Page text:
Collegemath

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In this post, we’re going to prove the most famous formula in all of science, E = mc^2! We’ll do this using a simplified version of Einstein’s original 1905 proof. In this post I will assume that you are familiar with special relativity and Lorentz transformations.

As a musician, I had always wondered why different instruments sound dis tinct from one another, despite being in-tune and playing the same note. Why is it so easy to distinguish someone singing a C major scale versus someone playing the same scale on the piano? Timbre, tone color, or tone quality of a sound are those characteristics separate from ...

Growing up, one of my favorite films was Studio Ghibli’s The Wind Rises—an animated historical drama about a 20th-century Japanese engineer named Jiro Horikoshi. Each time I rewatched it, I was always intrigued by a device that Jiro used for performing calculations. It consisted of two wooden rulers, with the top one able to slide freely. Somehow, ...

Below is the world's shortest intelligence test. See how many questions you can answer!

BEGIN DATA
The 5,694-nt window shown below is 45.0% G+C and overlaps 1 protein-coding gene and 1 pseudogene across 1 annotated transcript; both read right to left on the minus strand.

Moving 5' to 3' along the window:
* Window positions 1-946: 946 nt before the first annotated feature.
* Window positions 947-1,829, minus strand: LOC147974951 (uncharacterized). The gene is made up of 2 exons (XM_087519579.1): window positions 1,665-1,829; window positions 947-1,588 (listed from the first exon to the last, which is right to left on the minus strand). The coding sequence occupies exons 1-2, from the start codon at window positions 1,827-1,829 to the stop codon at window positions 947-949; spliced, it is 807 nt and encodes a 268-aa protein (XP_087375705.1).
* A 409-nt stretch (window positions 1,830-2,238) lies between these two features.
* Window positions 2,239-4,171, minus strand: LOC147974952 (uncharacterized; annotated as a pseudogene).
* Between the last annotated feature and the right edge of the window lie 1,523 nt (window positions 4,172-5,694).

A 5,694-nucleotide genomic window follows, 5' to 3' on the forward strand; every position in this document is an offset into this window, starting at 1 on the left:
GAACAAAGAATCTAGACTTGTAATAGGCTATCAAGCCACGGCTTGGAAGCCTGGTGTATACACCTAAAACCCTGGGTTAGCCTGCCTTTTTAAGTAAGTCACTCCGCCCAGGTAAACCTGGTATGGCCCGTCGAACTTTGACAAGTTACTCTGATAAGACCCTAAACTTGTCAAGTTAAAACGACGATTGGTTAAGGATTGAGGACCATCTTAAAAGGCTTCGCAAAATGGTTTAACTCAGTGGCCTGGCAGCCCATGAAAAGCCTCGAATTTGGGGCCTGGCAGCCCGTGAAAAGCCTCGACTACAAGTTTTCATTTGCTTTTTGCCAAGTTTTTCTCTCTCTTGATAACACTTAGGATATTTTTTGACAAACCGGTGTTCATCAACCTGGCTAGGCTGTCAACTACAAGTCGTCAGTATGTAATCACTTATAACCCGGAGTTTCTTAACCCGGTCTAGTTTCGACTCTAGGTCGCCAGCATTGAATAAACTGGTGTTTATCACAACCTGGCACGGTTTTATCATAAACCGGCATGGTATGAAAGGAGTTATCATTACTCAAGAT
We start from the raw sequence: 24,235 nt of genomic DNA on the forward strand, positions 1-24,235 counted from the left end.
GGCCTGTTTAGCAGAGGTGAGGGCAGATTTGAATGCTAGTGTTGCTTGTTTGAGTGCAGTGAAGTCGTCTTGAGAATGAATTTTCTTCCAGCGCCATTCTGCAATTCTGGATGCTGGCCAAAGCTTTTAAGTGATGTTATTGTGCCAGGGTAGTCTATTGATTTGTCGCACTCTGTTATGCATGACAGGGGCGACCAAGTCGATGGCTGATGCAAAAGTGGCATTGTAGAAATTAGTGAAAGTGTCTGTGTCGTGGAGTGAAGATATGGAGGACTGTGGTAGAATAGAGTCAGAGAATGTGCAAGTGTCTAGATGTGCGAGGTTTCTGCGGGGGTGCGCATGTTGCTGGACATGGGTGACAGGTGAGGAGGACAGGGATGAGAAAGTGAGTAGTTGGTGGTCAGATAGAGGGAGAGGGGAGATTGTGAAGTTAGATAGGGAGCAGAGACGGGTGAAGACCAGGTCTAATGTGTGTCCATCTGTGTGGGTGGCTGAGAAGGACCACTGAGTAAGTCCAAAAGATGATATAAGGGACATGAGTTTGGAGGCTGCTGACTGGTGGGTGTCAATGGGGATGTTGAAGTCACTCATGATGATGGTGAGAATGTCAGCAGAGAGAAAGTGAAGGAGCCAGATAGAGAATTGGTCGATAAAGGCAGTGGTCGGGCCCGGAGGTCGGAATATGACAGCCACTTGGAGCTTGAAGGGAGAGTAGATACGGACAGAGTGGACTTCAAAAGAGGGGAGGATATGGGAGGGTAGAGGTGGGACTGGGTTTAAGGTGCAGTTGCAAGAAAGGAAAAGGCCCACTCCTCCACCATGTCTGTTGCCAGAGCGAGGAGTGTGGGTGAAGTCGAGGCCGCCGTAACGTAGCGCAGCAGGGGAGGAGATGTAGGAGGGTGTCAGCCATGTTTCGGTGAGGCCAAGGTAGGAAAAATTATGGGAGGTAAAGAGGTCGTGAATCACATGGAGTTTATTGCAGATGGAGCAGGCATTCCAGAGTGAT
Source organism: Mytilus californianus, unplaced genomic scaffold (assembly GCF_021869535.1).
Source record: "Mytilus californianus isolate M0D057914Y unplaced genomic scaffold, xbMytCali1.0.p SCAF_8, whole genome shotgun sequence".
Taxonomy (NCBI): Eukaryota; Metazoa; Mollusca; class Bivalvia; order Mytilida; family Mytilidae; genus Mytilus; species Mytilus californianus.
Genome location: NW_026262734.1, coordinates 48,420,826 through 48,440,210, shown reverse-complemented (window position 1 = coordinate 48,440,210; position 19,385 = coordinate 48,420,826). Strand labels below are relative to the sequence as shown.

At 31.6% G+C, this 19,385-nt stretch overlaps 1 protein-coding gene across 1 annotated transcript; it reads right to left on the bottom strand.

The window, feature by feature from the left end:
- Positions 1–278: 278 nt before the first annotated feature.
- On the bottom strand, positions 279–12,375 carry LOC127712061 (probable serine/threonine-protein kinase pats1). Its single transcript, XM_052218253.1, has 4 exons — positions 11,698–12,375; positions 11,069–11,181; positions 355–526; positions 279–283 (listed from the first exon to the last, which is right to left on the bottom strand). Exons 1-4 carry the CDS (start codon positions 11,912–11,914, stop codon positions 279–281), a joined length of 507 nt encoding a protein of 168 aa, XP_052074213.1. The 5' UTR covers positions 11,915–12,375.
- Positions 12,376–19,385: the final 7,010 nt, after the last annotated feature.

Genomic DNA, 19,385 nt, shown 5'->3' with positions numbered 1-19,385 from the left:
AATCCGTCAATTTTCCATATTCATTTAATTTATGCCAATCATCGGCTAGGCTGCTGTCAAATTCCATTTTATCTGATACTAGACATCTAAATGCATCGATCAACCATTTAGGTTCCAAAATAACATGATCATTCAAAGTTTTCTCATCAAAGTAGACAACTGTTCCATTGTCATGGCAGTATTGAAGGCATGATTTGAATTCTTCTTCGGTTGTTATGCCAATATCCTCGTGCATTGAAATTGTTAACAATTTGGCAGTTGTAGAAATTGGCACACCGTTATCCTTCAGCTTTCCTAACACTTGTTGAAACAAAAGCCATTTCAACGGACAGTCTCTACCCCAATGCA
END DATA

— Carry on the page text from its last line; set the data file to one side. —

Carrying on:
Consider the following questions:

“I never understood that.”

If at some point you ever want to buy property near water, a variation of this question will undoubtedly pass through your head: what are the chances that my {insert name of your expensive piece of property close to water} floods?

One topic that seemed a bit mysterious and magic to me when I first learned calculus was implicit differentiation. In this post, we’ll start by reviewing some examples of implicit differentiation and then discuss why implicit differentiation works.

Probably the most common challenge that I see my students struggle with is understanding and writing out mathematical proofs. Although most higher-level college math and computer science courses rely heavily on proofs, there aren’t many courses that really prepare students before they’re thrown off the deep end. I wanted to discuss some tips and ...

Comparing finite set sizes, or cardinalities, is one of the first things we learn how to do in math. From a young age, we can answer questions like “Do you see more dogs or cats?” Your reasoning might sound like this: There are four dogs and two cats, and four is more than two, so there are more dogs than cats. In other words, the set of dogs is ...

There are many misconceptions when it comes to the subject of mathematics. One of the most common myths I encounter is related to the way one approaches learning math.

Induction. It's a mathematical concept that is no doubt familiar to any student taking an introductory proof class. It is also a concept that can bring complex feelings---the excitement of learning a new cool proof technique, the fear of being asked to prove something "obvious", or the confusion of where to start.

Have you ever wondered where the formulas for volumes that you studied way back in geometry come from?